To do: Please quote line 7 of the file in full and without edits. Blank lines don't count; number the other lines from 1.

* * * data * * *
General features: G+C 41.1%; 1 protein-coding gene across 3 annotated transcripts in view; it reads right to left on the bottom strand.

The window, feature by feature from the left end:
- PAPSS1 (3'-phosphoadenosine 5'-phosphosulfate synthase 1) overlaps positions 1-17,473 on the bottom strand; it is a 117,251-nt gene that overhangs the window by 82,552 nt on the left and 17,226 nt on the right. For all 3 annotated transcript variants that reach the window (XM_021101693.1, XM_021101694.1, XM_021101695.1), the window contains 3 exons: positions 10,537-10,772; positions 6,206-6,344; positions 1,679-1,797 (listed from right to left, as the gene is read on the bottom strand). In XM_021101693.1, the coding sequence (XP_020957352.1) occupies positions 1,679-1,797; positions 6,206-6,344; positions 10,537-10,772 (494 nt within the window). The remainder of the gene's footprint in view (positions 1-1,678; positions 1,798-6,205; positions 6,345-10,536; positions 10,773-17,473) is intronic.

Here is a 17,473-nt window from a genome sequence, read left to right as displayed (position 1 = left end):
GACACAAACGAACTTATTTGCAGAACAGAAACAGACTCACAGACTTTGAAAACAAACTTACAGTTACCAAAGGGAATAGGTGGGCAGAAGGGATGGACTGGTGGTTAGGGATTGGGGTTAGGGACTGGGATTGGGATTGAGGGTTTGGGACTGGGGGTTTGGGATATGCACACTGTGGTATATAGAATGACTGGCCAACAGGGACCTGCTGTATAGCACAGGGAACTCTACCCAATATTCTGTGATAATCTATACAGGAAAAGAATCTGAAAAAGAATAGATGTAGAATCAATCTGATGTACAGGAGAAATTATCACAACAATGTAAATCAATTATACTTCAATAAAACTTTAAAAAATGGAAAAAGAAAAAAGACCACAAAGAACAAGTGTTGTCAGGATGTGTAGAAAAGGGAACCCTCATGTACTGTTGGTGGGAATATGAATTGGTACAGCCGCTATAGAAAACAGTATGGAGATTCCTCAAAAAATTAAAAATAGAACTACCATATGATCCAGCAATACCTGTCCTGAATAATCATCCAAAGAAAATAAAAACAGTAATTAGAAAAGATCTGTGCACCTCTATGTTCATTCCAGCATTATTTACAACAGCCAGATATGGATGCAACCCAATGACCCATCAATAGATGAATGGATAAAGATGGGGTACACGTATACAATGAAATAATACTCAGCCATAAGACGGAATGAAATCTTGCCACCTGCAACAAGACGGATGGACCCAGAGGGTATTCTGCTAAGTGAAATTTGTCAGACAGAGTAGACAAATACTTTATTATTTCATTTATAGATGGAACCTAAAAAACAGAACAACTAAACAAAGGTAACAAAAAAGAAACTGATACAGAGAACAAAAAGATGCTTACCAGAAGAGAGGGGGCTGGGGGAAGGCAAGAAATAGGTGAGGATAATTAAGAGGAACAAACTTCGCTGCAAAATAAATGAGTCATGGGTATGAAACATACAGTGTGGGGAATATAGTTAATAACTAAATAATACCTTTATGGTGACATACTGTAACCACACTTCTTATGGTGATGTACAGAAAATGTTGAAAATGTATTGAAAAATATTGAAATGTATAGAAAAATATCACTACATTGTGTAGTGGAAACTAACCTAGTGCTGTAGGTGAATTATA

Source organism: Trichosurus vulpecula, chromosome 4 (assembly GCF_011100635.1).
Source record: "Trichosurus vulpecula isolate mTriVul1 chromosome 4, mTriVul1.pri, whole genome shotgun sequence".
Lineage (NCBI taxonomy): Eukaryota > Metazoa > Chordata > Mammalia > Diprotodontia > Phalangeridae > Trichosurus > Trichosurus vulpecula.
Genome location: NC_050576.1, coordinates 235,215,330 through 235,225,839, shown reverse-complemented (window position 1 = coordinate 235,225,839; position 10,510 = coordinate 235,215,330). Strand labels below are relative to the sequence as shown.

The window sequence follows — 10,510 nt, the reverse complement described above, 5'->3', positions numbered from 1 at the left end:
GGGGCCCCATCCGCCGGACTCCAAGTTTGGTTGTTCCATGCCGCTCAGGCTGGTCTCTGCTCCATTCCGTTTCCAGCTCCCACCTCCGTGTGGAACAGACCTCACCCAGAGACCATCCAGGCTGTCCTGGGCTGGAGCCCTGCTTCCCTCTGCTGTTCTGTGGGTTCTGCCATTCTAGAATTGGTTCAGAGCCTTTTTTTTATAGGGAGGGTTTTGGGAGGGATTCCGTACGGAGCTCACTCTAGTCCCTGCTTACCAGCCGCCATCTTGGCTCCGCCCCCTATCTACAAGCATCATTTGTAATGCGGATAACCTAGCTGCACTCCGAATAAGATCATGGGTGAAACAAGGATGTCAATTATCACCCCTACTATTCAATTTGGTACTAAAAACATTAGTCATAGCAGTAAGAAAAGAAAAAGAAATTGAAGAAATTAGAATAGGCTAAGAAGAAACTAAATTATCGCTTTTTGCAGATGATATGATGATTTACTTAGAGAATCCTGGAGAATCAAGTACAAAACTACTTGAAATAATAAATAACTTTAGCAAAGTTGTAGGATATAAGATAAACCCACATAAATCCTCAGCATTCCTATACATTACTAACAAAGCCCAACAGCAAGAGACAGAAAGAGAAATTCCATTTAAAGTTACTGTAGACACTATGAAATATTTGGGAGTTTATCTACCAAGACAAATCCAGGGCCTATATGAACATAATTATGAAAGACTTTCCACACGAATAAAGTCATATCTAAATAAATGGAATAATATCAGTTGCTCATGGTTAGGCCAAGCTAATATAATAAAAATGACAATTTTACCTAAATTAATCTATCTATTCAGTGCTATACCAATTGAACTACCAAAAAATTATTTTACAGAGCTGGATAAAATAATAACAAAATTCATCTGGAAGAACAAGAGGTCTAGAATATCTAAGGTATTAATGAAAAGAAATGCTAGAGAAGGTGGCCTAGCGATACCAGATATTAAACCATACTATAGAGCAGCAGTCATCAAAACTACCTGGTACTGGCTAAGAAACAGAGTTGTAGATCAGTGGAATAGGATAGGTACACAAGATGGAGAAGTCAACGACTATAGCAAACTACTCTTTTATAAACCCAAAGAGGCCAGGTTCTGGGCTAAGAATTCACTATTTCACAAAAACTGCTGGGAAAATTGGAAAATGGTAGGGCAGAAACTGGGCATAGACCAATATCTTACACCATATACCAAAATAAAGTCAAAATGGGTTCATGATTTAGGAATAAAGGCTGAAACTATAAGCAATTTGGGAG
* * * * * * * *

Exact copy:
Source record: "Trichosurus vulpecula isolate mTriVul1 chromosome 4, mTriVul1.pri, whole genome shotgun sequence".